DALOZ: I think the successes and failures, in some ways it seems completely obvious in retrospect, especially anyone who has ever had even just one roommate or two roommates can predict, you know, “who's going to do the dishes? what's the standard of cleanliness that we're going to keep?” and we’re talking about very often places that were committed to no electricity, and no running water, people who started out thinking, “oh, the way we'll form a non-suburban kind of community is we'll all live in one big house together and it'll be great!” and then they found out you know what, actually privacy that's not such a bad idea after all. Or just parenting with two people...that's hard enough without having it be 20 people who are not related to children. I heard from a lot of communards that they hit a turning point in their commitment to a commune when they saw other members of the community reprimand their child in a way that was not how they would do it.
CURWOOD: That is, if they knew who the parent was or who the dad was in some of these communes.
DALOZ: Yeah, I mean in most places I think there wasn't much question about parenthood. On one of the communes I write about, it is true, one of the main characters in the book Lorraine she deliberately made it impossible to know who is the father of her baby. This is a way of symbolically smashing the nuclear family structure.
CURWOOD: Tell me, how did that work out for her?
DALOZ: The part where she wasn't wrong was that the other women in the commune, the other mothers in the commune really were committed to taking care of each other's children. A thing nobody really foresaw was that in the first winter and then actually to be frank in a second winter also, all of the men left. In each of those winters, there's only one man who stayed and all of the rest of the people who were overwintered in the commune were women and children. And I think that they hadn't really foreseen how trying to find a place where there would be total freedom would mean that some people would exercise their total freedom by leaving.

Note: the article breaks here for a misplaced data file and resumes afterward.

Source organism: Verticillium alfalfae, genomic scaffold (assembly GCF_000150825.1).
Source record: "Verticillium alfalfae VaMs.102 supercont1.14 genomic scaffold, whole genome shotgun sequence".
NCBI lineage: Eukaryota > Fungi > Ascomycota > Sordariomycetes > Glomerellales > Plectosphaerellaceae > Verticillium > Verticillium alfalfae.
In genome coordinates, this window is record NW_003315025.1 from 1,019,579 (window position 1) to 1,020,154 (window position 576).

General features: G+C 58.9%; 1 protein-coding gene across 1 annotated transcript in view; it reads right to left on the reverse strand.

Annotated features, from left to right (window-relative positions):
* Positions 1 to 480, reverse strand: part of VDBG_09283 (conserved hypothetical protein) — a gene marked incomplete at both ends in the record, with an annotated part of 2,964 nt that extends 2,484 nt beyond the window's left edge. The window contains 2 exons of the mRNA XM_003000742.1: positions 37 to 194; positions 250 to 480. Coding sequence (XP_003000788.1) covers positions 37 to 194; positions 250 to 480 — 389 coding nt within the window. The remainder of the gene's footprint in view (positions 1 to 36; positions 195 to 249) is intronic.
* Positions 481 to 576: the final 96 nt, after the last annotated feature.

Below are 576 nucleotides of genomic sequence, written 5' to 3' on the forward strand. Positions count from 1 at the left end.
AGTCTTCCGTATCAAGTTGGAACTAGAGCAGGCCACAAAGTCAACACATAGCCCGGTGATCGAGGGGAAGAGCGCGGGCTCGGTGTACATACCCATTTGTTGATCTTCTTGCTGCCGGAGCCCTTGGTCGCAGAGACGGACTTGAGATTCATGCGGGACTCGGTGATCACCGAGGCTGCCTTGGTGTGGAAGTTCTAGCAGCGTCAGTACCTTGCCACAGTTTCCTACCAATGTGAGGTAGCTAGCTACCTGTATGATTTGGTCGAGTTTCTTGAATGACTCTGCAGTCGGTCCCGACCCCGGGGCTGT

CURWOOD: What happened to Lorraine? How did she succeed in building a new life without electricity and working 9 to 5 or being know like Mrs. Cleaver on "Leave It to Beaver"?
DALOZ: She really was the heart and soul of Myrtle Hill. She was there from the beginning and she was there until the end, and because she came from Vermont, she had a lot of skills that other suburbanites lacked. She was the only one who knew how to build a fire in a woodstove and things like that. She, like the other women in the commune - you know, this is the early seventies, it's right before the feminist movement - they accidentally kind of fell into very rigid gender roles. They did not mean to. They were thinking of themselves as very radical but at Myrtle Hill like a lot of other places, the women ended up doing a lot of the cooking and cleaning. Once they built the house and and it had an indoor kitchen, she became a very committed cook even after she left the commune - or after the commune kind of moved on. She was a cook and a baker for the rest of her life.
CURWOOD: So, Amy, she's another really strong woman in your book. How does her strength come out in the stories that you tell about her?
DALOZ: Amy was one of the people who I just loved interviewing the most. She had a terrible home life. She was the victim of terrible abuse at the hands of her stepfather and basically escaped, really just escaped and found her way to Vermont where she ended up in a commune called Johnson’s Pastures that had a lot of teenagers and they actually suffered a horrible fire in middle of the night that ended up killing four of the communards and Amy jumped out the window and escaped with her life and after that she happened to meet the people at Myrtle Hill and ended up with them and she will say to this day that they saved her life and they gave her a safe place to go from being a teenager to being a young adult. You don't usually think of a hippie commune as being a place that you find stability but she really did.
CURWOOD: Hey, how do you think people in the back to the land movement compare to today's modern homesteaders here? Differences between now and then?